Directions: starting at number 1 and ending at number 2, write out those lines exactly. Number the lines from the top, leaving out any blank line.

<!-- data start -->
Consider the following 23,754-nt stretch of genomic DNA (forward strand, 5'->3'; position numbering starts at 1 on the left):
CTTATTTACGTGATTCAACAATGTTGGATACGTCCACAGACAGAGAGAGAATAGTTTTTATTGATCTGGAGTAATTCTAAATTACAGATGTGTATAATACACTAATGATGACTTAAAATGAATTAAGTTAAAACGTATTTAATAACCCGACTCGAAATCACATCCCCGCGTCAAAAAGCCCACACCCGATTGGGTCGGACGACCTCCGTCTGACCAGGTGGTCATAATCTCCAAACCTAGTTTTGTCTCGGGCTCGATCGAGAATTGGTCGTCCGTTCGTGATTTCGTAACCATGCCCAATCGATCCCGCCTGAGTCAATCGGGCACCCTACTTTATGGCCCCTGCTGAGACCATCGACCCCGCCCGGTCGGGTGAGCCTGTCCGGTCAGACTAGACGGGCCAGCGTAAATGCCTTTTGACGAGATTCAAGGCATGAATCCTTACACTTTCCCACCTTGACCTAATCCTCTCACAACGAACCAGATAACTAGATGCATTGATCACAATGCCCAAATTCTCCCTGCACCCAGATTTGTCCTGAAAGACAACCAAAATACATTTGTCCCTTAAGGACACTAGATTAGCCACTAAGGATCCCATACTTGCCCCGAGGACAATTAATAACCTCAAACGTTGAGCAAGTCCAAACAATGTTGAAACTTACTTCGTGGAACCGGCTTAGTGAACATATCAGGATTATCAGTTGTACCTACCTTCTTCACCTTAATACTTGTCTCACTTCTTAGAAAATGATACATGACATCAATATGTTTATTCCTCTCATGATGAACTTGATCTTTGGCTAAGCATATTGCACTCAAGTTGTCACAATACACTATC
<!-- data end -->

Consider the following 23,754-nt stretch of genomic DNA (forward strand, 5'->3'; position numbering starts at 1 on the left):
CTTATTTACGTGATTCAACAATGTTGGATACGTCCACAGACAGAGAGAGAATAGTTTTTATTGATCTGGAGTAATTCTAAATTACAGATGTGTATAATACACTAATGATGACTTAAAATGAATTAAGTTAAAACGTATTTAATAACCCGACTCGAAATCACATCCCCGCGTCAAAAAGCCCACACCCGATTGGGTCGGACGACCTCCGTCTGACCAGGTGGTCATAATCTCCAAACCTAGTTTTGTCTCGGGCTCGATCGAGAATTGGTCGTCCGTTCGTGATTTCGTAACCATGCCCAATCGATCCCGCCTGAGTCAATCGGGCACCCTACTTTATGGCCCCTGCTGAGACCATCGACCCCGCCCGGTCGGGTGAGCCTGTCCGGTCAGACTAGACGGGCCAGCGTAAATGCCTTTTGACGAGATTCAAGGCATGAATCCTTACACTTTCCCACCTTGACCTAATCCTCTCACAACGAACCAGATAACTAGATGCATTGATCACAATGCCCAAATTCTCCCTGCACCCAGATTTGTCCTGAAAGACAACCAAAATACATTTGTCCCTTAAGGACACTAGATTAGCCACTAAGGATCCCATACTTGCCCCGAGGACAATTAATAACCTCAAACGTTGAGCAAGTCCAAACAATGTTGAAACTTACTTCGTGGAACCGGCTTAGTGAACATATCAGGATTATCAGTTGTACCTACCTTCTTCACCTTAATACTTGTCTCACTTCTTAGAAAATGATACATGACATCAATATGTTTATTCCTCTCATGATGAACTTGATCTTTGGCTAAGCATATTGCACTCAAGTTGTCACAATACACTATC